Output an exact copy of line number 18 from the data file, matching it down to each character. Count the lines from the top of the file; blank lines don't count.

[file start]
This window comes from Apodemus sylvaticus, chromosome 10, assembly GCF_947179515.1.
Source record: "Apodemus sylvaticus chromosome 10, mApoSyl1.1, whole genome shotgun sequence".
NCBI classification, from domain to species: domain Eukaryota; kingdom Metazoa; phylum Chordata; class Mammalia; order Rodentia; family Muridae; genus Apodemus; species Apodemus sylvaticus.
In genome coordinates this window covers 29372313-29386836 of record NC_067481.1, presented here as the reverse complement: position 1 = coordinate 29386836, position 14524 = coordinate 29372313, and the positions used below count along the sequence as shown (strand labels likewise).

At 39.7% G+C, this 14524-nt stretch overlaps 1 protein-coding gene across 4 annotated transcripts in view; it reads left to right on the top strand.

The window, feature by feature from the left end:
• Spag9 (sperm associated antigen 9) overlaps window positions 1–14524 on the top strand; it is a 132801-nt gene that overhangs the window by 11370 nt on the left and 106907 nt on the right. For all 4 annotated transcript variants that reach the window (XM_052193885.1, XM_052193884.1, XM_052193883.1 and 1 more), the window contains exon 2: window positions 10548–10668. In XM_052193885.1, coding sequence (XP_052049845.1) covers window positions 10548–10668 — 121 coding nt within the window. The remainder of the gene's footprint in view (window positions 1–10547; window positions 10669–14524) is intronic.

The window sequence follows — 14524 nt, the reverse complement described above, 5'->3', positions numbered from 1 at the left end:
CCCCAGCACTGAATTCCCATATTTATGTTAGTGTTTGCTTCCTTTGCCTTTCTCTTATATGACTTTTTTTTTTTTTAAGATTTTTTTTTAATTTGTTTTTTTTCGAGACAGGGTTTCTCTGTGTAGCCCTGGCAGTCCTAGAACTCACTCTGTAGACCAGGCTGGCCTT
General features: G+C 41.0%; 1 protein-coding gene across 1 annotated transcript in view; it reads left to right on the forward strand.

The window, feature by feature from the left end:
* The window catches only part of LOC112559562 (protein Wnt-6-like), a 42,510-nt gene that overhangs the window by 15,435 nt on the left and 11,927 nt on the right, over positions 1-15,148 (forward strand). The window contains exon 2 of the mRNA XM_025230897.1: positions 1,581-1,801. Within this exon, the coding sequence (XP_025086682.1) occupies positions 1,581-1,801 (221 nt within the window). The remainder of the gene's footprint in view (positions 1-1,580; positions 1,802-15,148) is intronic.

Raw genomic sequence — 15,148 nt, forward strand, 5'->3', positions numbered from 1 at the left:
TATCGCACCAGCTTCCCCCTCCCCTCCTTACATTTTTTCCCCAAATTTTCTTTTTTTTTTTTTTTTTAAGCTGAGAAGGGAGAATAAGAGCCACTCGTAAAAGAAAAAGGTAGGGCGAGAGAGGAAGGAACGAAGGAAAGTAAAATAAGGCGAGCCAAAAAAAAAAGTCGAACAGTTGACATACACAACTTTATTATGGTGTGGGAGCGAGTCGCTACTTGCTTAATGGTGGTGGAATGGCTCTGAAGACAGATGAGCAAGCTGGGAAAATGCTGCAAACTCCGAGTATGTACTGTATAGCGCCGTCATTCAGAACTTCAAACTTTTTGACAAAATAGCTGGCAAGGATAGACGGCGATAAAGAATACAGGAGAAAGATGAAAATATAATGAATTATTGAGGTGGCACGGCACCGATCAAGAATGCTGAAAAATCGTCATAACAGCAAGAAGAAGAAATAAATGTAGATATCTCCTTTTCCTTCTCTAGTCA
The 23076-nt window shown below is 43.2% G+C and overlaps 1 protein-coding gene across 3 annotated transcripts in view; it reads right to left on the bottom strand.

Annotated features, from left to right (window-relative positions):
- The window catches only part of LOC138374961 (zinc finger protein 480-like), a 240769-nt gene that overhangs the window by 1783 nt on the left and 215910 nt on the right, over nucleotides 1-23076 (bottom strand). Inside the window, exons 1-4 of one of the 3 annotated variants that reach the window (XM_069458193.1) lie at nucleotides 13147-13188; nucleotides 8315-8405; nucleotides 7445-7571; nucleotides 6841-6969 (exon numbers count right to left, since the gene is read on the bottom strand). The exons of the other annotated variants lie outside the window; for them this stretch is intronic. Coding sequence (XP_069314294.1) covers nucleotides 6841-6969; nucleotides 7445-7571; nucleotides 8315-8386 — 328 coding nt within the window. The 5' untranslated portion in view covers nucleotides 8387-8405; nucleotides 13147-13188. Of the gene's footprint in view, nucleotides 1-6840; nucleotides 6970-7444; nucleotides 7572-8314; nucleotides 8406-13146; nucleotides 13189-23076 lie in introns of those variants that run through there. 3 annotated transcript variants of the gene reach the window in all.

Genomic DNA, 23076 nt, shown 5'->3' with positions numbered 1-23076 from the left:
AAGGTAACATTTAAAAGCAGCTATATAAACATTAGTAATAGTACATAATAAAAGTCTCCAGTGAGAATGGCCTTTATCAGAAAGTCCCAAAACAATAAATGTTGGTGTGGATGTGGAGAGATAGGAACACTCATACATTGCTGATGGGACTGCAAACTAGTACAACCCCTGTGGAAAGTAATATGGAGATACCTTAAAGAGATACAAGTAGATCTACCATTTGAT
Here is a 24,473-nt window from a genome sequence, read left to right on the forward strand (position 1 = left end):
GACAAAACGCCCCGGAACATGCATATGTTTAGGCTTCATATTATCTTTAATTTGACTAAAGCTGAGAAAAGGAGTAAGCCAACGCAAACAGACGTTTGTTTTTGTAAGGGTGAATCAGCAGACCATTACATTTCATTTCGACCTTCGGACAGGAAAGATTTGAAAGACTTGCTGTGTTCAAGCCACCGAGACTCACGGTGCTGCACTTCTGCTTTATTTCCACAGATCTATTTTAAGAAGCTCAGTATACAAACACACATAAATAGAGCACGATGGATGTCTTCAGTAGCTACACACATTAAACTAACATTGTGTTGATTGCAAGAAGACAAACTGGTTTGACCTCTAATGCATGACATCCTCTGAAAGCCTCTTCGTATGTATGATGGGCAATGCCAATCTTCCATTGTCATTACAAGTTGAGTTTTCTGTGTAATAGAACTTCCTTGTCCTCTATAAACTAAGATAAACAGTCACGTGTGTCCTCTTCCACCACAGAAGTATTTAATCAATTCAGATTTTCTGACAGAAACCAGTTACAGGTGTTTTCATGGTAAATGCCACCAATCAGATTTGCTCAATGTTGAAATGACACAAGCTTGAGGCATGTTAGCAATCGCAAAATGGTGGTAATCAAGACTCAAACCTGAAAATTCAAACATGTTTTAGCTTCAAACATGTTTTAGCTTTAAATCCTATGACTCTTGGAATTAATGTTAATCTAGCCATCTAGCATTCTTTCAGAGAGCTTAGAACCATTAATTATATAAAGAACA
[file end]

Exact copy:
Genomic DNA, 23076 nt, shown 5'->3' with positions numbered 1-23076 from the left: